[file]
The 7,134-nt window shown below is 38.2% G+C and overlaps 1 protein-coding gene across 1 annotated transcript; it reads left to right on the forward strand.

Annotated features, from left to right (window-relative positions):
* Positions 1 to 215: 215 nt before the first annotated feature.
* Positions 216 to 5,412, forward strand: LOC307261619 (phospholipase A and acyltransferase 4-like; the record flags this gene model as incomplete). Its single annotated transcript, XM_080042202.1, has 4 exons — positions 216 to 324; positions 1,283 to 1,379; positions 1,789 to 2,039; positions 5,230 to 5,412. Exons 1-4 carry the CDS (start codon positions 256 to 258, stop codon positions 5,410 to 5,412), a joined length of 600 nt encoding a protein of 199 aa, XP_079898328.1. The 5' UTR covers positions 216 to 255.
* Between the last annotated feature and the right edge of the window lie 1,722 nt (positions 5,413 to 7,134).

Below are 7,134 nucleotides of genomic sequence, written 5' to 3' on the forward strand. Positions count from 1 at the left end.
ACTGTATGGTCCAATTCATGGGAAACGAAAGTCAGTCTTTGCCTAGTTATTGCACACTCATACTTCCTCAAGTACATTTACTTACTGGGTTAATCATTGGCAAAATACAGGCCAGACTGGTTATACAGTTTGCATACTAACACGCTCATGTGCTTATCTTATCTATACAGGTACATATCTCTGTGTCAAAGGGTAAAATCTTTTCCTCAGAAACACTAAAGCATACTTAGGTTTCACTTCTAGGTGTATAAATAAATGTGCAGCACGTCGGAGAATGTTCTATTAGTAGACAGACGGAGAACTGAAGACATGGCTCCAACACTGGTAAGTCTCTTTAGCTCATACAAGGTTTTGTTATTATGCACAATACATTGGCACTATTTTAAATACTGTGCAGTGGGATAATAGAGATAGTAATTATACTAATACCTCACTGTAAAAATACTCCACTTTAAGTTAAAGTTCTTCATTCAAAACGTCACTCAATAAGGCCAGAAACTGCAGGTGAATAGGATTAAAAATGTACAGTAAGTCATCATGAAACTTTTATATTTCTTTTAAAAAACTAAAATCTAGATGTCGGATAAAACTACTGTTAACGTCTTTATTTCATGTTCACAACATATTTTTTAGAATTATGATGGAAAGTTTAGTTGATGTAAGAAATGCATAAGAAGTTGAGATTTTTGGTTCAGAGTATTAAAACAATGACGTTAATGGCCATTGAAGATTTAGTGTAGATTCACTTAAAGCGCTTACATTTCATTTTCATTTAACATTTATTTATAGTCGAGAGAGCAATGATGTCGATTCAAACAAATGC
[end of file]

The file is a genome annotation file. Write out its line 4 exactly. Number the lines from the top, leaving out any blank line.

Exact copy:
* Positions 216 to 5,412, forward strand: LOC307261619 (phospholipase A and acyltransferase 4-like; the record flags this gene model as incomplete). Its single annotated transcript, XM_080042202.1, has 4 exons — positions 216 to 324; positions 1,283 to 1,379; positions 1,789 to 2,039; positions 5,230 to 5,412. Exons 1-4 carry the CDS (start codon positions 256 to 258, stop codon positions 5,410 to 5,412), a joined length of 600 nt encoding a protein of 199 aa, XP_079898328.1. The 5' UTR covers positions 216 to 255.